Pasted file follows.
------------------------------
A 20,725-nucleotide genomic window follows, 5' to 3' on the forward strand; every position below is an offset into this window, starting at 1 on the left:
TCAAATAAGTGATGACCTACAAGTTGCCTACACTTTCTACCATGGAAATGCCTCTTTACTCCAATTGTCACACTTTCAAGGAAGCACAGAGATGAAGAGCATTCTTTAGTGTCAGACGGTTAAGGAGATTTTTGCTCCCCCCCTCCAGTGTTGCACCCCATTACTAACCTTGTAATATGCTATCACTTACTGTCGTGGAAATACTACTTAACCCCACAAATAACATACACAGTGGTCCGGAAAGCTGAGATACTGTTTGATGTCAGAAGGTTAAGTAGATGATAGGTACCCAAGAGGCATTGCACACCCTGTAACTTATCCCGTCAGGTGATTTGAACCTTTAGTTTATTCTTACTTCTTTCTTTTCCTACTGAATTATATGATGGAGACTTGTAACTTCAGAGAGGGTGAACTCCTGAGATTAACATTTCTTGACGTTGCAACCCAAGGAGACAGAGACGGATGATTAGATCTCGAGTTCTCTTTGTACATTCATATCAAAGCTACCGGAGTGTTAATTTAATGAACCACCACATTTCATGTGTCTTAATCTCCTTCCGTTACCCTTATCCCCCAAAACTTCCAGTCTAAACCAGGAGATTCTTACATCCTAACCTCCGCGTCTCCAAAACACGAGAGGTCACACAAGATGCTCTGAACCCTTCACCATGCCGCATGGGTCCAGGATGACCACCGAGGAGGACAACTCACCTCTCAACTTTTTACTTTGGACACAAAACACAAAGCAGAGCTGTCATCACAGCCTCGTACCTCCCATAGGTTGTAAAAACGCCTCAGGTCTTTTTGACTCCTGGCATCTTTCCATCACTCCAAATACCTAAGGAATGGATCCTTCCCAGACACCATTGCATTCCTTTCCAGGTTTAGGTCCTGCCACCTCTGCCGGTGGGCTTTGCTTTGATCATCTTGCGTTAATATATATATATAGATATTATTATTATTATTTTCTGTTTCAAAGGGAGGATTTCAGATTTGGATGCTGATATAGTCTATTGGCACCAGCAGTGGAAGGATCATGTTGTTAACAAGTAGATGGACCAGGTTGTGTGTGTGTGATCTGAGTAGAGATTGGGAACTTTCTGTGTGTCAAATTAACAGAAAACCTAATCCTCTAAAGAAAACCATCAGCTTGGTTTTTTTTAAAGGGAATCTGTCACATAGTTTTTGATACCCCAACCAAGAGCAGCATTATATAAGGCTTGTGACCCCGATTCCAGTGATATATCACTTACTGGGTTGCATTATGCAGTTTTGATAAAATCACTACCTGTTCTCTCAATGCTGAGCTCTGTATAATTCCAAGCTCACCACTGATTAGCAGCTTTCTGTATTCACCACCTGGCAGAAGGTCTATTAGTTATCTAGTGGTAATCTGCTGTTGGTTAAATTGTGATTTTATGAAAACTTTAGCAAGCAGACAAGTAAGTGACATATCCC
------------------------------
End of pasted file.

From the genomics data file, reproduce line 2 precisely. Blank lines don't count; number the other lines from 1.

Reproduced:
TCAAATAAGTGATGACCTACAAGTTGCCTACACTTTCTACCATGGAAATGCCTCTTTACTCCAATTGTCACACTTTCAAGGAAGCACAGAGATGAAGAGCATTCTTTAGTGTCAGACGGTTAAGGAGATTTTTGCTCCCCCCCTCCAGTGTTGCACCCCATTACTAACCTTGTAATATGCTATCACTTACTGTCGTGGAAATACTACTTAACCCCACAAATAACATACACAGTGGTCCGGAAAGCTGAGATACTGTTTGATGTCAGAAGGTTAAGTAGATGATAGGTACCCAAGAGGCATTGCACACCCTGTAACTTATCCCGTCAGGTGATTTGAACCTTTAGTTTATTCTTACTTCTTTCTTTTCCTACTGAATTATATGATGGAGACTTGTAACTTCAGAGAGGGTGAACTCCTGAGATTAACATTTCTTGACGTTGCAACCCAAGGAGACAGAGACGGATGATTAGATCTCGAGTTCTCTTTGTACATTCATATCAAAGCTACCGGAGTGTTAATTTAATGAACCACCACATTTCATGTGTCTTAATCTCCTTCCGTTACCCTTATCCCCCAAAACTTCCAGTCTAAACCAGGAGATTCTTACATCCTAACCTCCGCGTCTCCAAAACACGAGAGGTCACACAAGATGCTCTGAACCCTTCACCATGCCGCATGGGTCCAGGATGACCACCGAGGAGGACAACTCACCTCTCAACTTTTTACTTTGGACACAAAACACAAAGCAGAGCTGTCATCACAGCCTCGTACCTCCCATAGGTTGTAAAAACGCCTCAGGTCTTTTTGACTCCTGGCATCTTTCCATCACTCCAAATACCTAAGGAATGGATCCTTCCCAGACACCATTGCATTCCTTTCCAGGTTTAGGTCCTGCCACCTCTGCCGGTGGGCTTTGCTTTGATCATCTTGCGTTAATATATATATATAGATATTATTATTATTATTTTCTGTTTCAAAGGGAGGATTTCAGATTTGGATGCTGATATAGTCTATTGGCACCAGCAGTGGAAGGATCATGTTGTTAACAAGTAGATGGACCAGGTTGTGTGTGTGTGATCTGAGTAGAGATTGGGAACTTTCTGTGTGTCAAATTAACAGAAAACCTAATCCTCTAAAGAAAACCATCAGCTTGGTTTTTTTTAAAGGGAATCTGTCACATAGTTTTTGATACCCCAACCAAGAGCAGCATTATATAAGGCTTGTGACCCCGATTCCAGTGATATATCACTTACTGGGTTGCATTATGCAGTTTTGATAAAATCACTACCTGTTCTCTCAATGCTGAGCTCTGTATAATTCCAAGCTCACCACTGATTAGCAGCTTTCTGTATTCACCACCTGGCAGAAGGTCTATTAGTTATCTAGTGGTAATCTGCTGTTGGTTAAATTGTGATTTTATGAAAACTTTAGCAAGCAGACAAGTAAGTGACATATCCC